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review all is lost

Editor’s note: Our review of All Is Lost originally ran during this year’s Cannes Film Festival, but we’re re-posting it as the film opens today in theatrical release. J.C. Chandor follows up his sturdy 2011 debut Margin Call with a staggeringly ambitious if niche project that will appeal most to fans of its star – and, in fact, its only actor – Robert Redford. If the actor is better known for his iconography than his acting prowess these days – though is highly respected as a director and founder of the Sundance Film Festival – he delivers what is easily one of his all-time best performances as a lone man lost at sea. Much hype has followed the film considering the claim from Redford that the drama unfolds free of dialogue, and aside from a brief opening narration, a desperate plea to a fuzzy radio signal, and an enraged expletive, this is true. Chandor’s minimalist effort begins with the man discovering a hole in his boat, and finishes with the very end of his predicament – whether that is death or rescue will be the prime question occupying viewers’ minds.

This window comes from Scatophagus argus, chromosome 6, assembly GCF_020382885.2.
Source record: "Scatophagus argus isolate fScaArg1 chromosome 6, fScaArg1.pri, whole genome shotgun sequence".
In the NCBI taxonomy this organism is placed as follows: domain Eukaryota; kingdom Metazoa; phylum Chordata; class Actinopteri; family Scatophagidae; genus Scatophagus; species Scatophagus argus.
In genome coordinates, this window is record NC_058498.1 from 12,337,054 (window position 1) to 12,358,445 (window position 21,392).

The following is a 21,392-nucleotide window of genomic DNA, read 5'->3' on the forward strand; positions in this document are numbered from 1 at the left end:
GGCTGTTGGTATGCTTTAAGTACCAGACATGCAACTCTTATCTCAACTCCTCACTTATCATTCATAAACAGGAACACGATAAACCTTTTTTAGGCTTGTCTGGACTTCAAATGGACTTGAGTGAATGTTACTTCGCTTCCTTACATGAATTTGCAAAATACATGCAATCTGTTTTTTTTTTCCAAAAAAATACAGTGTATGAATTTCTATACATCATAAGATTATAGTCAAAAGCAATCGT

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Robert Redford Be Natural